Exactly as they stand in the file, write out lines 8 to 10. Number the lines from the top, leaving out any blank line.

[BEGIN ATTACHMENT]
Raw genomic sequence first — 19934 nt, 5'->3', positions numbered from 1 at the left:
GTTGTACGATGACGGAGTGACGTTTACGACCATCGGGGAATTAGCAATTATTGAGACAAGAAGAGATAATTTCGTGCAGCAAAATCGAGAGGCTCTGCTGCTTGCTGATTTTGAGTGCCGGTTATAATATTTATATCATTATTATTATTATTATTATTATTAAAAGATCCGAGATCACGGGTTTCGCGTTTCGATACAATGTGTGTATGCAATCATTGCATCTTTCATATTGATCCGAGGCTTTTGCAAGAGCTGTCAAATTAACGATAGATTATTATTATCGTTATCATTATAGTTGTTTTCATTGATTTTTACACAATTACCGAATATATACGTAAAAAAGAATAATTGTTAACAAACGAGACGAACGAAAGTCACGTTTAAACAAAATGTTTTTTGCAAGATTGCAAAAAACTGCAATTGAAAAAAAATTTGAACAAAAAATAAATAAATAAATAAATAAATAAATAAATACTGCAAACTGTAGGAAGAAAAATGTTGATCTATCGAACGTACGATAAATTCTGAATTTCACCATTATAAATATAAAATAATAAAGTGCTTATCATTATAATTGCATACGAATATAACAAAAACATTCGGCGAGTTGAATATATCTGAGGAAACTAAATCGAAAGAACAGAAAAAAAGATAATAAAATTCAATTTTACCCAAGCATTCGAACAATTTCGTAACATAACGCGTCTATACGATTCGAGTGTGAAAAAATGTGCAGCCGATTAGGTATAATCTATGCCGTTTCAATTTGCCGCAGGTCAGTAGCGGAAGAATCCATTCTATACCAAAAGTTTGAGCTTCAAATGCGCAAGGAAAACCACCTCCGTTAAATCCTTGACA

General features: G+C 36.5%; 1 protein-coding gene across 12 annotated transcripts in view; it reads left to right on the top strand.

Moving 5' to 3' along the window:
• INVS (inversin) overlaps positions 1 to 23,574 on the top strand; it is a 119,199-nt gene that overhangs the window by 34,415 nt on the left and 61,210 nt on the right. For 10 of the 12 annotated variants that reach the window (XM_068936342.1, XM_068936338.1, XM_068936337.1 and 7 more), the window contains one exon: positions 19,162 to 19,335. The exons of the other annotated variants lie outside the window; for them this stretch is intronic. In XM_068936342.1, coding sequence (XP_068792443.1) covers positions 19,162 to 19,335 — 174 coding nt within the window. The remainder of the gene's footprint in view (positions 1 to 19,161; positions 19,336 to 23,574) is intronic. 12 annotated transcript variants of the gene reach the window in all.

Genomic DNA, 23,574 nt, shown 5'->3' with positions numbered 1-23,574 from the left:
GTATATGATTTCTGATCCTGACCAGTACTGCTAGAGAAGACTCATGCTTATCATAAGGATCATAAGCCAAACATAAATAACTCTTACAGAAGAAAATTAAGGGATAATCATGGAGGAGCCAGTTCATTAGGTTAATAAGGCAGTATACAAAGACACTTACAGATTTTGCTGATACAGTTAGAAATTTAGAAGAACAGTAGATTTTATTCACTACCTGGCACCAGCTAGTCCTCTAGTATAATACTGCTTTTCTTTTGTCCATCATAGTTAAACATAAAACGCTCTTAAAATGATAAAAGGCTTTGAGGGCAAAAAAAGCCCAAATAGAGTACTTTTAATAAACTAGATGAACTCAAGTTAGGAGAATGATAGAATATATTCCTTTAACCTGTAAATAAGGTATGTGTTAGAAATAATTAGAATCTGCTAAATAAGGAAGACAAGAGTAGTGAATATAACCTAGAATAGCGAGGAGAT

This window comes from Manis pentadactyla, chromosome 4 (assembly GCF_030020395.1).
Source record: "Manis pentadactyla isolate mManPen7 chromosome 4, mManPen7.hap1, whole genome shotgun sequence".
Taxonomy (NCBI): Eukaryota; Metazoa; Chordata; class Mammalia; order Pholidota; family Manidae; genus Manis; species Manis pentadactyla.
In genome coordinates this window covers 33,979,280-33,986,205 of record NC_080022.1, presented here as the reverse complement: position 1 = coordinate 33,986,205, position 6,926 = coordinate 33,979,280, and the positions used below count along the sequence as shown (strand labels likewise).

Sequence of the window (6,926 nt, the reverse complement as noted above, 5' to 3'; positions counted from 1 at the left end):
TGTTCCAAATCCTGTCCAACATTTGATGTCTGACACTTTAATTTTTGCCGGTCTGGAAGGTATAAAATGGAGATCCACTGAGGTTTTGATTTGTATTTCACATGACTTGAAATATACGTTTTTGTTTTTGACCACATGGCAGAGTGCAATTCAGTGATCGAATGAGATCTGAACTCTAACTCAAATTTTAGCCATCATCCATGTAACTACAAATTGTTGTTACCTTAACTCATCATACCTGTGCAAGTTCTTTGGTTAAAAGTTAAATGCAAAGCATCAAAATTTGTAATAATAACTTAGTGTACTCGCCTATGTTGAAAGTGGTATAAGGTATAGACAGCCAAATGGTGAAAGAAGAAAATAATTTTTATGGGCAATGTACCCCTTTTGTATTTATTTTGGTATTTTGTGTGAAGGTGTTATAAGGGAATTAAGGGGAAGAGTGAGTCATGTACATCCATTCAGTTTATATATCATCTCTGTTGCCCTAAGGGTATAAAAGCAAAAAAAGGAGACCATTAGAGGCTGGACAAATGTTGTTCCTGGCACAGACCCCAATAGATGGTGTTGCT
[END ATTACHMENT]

This window comes from Manis pentadactyla, chromosome 4 (assembly GCF_030020395.1).
Source record: "Manis pentadactyla isolate mManPen7 chromosome 4, mManPen7.hap1, whole genome shotgun sequence".
Taxonomy (NCBI): Eukaryota; Metazoa; Chordata; class Mammalia; order Pholidota; family Manidae; genus Manis; species Manis pentadactyla.